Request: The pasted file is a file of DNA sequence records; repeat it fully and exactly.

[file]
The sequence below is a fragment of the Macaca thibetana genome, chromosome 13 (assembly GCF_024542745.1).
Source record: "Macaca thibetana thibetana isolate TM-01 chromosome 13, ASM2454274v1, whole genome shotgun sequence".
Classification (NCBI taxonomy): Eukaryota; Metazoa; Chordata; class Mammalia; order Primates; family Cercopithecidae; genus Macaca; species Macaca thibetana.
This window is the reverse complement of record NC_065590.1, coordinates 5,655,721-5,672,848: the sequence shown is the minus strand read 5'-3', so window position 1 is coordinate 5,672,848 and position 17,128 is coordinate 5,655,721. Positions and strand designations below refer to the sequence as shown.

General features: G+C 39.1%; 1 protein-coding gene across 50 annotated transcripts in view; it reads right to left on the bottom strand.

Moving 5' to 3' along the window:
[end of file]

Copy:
The sequence below is a fragment of the Macaca thibetana genome, chromosome 13 (assembly GCF_024542745.1).
Source record: "Macaca thibetana thibetana isolate TM-01 chromosome 13, ASM2454274v1, whole genome shotgun sequence".
Classification (NCBI taxonomy): Eukaryota; Metazoa; Chordata; class Mammalia; order Primates; family Cercopithecidae; genus Macaca; species Macaca thibetana.
This window is the reverse complement of record NC_065590.1, coordinates 5,655,721-5,672,848: the sequence shown is the minus strand read 5'-3', so window position 1 is coordinate 5,672,848 and position 17,128 is coordinate 5,655,721. Positions and strand designations below refer to the sequence as shown.

General features: G+C 39.1%; 1 protein-coding gene across 50 annotated transcripts in view; it reads right to left on the bottom strand.

Moving 5' to 3' along the window: